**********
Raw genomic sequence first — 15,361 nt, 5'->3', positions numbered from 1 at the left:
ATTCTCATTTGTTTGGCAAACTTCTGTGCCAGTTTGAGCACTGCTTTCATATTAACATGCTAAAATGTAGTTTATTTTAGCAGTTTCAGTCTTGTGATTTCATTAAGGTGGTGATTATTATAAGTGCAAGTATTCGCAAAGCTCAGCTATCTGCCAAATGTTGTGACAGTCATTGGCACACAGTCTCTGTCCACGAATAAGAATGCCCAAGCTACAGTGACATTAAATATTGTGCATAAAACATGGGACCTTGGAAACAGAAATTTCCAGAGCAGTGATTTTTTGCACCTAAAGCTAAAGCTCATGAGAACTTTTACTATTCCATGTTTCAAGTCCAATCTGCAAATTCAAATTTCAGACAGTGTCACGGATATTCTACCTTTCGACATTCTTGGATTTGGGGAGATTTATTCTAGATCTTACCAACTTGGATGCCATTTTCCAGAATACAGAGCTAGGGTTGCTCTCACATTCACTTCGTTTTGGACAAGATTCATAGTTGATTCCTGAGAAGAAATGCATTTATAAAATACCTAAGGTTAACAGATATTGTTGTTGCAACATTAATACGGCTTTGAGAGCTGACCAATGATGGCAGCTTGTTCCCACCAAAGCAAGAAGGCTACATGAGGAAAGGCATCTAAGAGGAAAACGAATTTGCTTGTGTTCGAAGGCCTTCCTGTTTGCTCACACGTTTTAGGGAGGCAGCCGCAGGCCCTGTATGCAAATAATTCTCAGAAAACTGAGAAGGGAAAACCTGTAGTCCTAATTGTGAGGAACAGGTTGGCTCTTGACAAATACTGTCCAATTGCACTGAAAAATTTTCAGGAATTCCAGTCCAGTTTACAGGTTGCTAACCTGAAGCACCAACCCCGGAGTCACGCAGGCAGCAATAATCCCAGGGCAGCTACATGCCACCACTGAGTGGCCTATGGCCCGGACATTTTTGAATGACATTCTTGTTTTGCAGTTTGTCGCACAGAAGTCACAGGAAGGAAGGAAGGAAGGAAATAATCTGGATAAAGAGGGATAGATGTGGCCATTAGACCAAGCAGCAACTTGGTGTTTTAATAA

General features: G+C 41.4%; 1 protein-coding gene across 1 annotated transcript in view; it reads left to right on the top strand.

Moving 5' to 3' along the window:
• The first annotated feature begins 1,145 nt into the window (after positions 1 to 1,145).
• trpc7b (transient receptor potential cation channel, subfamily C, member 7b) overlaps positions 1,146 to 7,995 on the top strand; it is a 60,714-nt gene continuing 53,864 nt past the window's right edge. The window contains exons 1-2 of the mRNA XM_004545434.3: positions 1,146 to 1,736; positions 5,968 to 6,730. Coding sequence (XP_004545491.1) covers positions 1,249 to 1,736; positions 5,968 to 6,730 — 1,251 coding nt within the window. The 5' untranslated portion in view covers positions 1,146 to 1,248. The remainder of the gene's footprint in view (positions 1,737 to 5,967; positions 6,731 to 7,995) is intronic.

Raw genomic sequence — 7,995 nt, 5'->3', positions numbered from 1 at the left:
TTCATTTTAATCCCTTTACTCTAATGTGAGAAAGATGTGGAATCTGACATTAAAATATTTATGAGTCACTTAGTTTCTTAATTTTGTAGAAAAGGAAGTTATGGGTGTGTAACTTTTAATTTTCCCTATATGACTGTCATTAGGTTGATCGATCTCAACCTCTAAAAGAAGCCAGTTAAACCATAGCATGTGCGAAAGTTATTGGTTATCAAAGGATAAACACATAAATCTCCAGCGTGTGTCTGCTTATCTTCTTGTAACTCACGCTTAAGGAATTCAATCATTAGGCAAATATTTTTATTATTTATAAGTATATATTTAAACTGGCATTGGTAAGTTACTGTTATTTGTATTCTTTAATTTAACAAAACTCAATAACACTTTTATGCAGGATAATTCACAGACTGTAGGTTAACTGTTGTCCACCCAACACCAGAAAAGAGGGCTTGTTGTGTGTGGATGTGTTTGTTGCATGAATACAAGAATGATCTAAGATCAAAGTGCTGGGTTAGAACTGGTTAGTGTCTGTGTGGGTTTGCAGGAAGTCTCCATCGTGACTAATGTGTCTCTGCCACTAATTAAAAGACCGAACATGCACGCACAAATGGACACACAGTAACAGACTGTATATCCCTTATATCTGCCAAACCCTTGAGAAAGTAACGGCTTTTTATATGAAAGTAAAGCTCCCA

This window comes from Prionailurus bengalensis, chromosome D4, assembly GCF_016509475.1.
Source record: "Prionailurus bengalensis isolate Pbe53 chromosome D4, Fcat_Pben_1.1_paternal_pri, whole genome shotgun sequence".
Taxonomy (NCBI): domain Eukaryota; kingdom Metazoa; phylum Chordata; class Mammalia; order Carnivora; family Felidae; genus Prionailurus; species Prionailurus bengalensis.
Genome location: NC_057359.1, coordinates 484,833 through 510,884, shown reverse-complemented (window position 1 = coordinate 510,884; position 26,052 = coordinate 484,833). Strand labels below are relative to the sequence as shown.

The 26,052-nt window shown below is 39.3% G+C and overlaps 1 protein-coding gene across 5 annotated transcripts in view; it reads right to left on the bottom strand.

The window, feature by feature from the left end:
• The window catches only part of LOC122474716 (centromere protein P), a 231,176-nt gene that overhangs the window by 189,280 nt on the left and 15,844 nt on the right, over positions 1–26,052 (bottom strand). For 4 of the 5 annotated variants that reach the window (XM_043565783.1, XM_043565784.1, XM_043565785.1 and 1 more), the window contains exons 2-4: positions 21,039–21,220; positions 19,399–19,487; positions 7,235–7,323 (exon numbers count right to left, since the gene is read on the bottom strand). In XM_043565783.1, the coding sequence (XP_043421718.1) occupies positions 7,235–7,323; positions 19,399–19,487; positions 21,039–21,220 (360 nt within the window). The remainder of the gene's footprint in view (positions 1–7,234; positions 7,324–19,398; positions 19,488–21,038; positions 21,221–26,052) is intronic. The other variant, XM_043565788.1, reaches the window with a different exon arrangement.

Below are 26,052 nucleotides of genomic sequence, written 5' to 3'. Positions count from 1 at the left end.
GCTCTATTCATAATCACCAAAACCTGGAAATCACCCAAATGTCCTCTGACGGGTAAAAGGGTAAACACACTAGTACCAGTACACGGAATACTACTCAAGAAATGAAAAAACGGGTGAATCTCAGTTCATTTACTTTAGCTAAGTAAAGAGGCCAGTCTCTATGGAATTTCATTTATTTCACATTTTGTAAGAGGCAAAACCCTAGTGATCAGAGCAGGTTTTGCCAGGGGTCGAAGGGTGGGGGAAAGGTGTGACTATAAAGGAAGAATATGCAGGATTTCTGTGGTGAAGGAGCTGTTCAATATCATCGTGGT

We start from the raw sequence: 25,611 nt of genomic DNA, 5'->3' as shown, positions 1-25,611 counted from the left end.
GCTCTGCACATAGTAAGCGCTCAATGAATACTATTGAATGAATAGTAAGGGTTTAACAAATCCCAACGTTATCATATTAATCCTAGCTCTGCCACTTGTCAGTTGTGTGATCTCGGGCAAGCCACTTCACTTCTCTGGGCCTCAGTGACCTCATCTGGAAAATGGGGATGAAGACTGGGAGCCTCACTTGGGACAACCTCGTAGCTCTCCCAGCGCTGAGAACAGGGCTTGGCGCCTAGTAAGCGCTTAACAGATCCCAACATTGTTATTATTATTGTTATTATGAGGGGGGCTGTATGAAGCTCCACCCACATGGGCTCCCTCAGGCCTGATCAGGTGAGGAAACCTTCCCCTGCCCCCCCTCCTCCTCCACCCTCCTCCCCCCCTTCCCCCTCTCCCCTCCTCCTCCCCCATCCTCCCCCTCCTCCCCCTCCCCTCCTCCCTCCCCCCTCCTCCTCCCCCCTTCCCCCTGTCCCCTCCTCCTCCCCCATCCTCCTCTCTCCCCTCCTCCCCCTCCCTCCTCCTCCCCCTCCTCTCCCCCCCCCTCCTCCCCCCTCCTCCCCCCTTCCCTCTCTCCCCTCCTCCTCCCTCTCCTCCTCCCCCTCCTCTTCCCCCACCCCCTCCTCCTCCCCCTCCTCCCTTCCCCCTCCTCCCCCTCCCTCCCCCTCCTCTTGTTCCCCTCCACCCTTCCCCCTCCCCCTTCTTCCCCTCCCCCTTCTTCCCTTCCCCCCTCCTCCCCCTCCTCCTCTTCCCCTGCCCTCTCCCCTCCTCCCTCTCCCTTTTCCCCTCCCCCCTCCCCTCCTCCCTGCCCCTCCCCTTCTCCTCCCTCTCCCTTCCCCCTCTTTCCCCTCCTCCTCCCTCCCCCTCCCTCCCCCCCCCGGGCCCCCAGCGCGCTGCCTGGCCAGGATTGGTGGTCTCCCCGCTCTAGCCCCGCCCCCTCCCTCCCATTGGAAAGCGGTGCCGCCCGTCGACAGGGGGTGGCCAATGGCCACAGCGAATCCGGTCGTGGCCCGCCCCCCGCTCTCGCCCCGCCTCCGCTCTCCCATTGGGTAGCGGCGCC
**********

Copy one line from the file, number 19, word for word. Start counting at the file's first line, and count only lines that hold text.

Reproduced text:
GCTCTGCACATAGTAAGCGCTCAATGAATACTATTGAATGAATAGTAAGGGTTTAACAAATCCCAACGTTATCATATTAATCCTAGCTCTGCCACTTGTCAGTTGTGTGATCTCGGGCAAGCCACTTCACTTCTCTGGGCCTCAGTGACCTCATCTGGAAAATGGGGATGAAGACTGGGAGCCTCACTTGGGACAACCTCGTAGCTCTCCCAGCGCTGAGAACAGGGCTTGGCGCCTAGTAAGCGCTTAACAGATCCCAACATTGTTATTATTATTGTTATTATGAGGGGGGCTGTATGAAGCTCCACCCACATGGGCTCCCTCAGGCCTGATCAGGTGAGGAAACCTTCCCCTGCCCCCCCTCCTCCTCCACCCTCCTCCCCCCCTTCCCCCTCTCCCCTCCTCCTCCCCCATCCTCCCCCTCCTCCCCCTCCCCTCCTCCCTCCCCCCTCCTCCTCCCCCCTTCCCCCTGTCCCCTCCTCCTCCCCCATCCTCCTCTCTCCCCTCCTCCCCCTCCCTCCTCCTCCCCCTCCTCTCCCCCCCCCTCCTCCCCCCTCCTCCCCCCTTCCCTCTCTCCCCTCCTCCTCCCTCTCCTCCTCCCCCTCCTCTTCCCCCACCCCCTCCTCCTCCCCCTCCTCCCTTCCCCCTCCTCCCCCTCCCTCCCCCTCCTCTTGTTCCCCTCCACCCTTCCCCCTCCCCCTTCTTCCCCTCCCCCTTCTTCCCTTCCCCCCTCCTCCCCCTCCTCCTCTTCCCCTGCCCTCTCCCCTCCTCCCTCTCCCTTTTCCCCTCCCCCCTCCCCTCCTCCCTGCCCCTCCCCTTCTCCTCCCTCTCCCTTCCCCCTCTTTCCCCTCCTCCTCCCTCCCCCTCCCTCCCCCCCCCGGGCCCCCAGCGCGCTGCCTGGCCAGGATTGGTGGTCTCCCCGCTCTAGCCCCGCCCCCTCCCTCCCATTGGAAAGCGGTGCCGCCCGTCGACAGGGGGTGGCCAATGGCCACAGCGAATCCGGTCGTGGCCCGCCCCCCGCTCTCGCCCCGCCTCCGCTCTCCCATTGGGTAGCGGCGCC